Saturday, May 22, 2010

Classroom iPad thoughts

My wife has an iPad.  She loves it.  She reads the New York Times in the morning, has a spiffy Starbuck's app that allows her to purchase coffee at participating Starbucks (they have to have the correct scanning tool,) listens to podcasts, and reads in bed in the evening.  My school IT department has an iPad.  I was asked what I would do with it in class.  I thought it might aid students in learning about Geography during the first unit of the year.  So, I tried to replicate what we had done this past fall.  I used Safari to research volcanic activity in Iceland (there was no shortage of information!)  Then I found a picture I wanted.  I copied (trying to think intuitively here) it.  Next I opened Keynote and began a new presentation.  But, I could not paste the image.  Didn't matter what trick I tried or how many fingers I placed on the iPad or how long I held them there.  No pasting.  Somewhat frustrated, my family decided it was time to walk to frozen yogurt.  On the way, we passed a Mac Store.  Stopping in, I explained my problem.  The helpful salesperson suggested that maybe I should save the photo, then insert it from the photo library.  This worked!  But, the entire experience was so cumbersome, it would require too much work on the part of students preparing presentations.  Then I remembered what bloggers around the world have been saying, "iPad is for consuming content, not creating it."

While mulling over that thought, my wife came in to share some new apps she had found for her iPad.  One was an interactive Alice in Wonderland App.  Objects in the story moved!  This reminded me of all that spiffy new CD-ROM technology of the late 1980's.  I half expected her to show me a Hypercard app!  Now, that would be cool!  What's next?  IPad laser discs?  So, I am back at the electronic canvas again.  How can I integrate iPads to increase student learning?  What content do I want students to consume that an iPad is best suited for?   C'mon web those comments here.  If you don't have an iPad, but have an idea, post it.  I'll test it for you and blog the results.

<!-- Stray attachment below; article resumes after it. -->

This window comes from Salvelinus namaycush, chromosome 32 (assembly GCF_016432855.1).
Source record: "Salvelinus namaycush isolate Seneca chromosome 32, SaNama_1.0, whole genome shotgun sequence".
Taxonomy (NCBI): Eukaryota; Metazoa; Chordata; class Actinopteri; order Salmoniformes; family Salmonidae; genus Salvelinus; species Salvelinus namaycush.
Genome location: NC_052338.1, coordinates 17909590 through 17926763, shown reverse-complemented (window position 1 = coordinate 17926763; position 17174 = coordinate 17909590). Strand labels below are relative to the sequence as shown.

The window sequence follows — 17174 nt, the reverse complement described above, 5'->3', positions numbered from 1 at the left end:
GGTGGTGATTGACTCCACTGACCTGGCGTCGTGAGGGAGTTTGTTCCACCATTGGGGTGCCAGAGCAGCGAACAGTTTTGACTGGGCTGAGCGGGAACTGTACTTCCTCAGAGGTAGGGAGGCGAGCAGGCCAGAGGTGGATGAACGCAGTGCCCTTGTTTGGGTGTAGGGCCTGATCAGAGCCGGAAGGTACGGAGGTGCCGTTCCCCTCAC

Saturday, May 1, 2010

An iPad in the family

Pam's Mother's Day present arrived early this year.  Friday, she began using her 3G iPad.  So far, when she has been able to wrest it from the hands of visitors, spouses (spice?), and child, she has been loading it with books and organizing her recipes.  I have upgraded our wireless network so that the kitchen is now within range.  So....will she ever buy another paper book?  It's a hot topic right now.  Both Will Richardson and Jay Hurvitz have written on the subject.  Will writes that since he found out he can access his Amazon Kindle annotations online (who knew?), he thinks the game has now changed.  Accessing his notes means he can share them with others.  Oh, right now, things are a bit cludgy, and closed systems such as Amazon and Apple make the actual sharing more of a chore, that will eventually come to an end, I surmise.  People will want to communicate their thoughts on a piece of writing, a video, a podcast, and those thoughts will be shared and recommented upon much as many Twitter users retweet their favorite sites of the day.  At the speed at which apps are being developed, this will probably happen sooner rather than later.

Jay is a bit more skeptical, but, then again, he lives in Israel which last week finally allowed Wi-Fi iPads into the country, so he is forgiven for being a bit behind the iPad curve.  Jay is more concerned about the closed nature of Amazon.  How does one share notes if they have no Amazon account?  Actually, it is a good question.  How does one share Amazon notes with those who have accounts?  I know of no way to currently share my annotations unless I move them out of Amazon and that is a substantial amount of work.  Also, I currently use three e-book readers.  I am unable to share annotations between them.

I am, however, as enthusiastic as Will Richardson right now.  Apps are just starting to be developed for the iPad.  I believe an App will appear that lets me share my notes and thoughts on a book with others around the world.  Why so optimistic?  Magic Piano!  This iPad app has a duet feature which allows users all over the world to play piano duets together.  Now, if musicians can do it, can readers be far behind?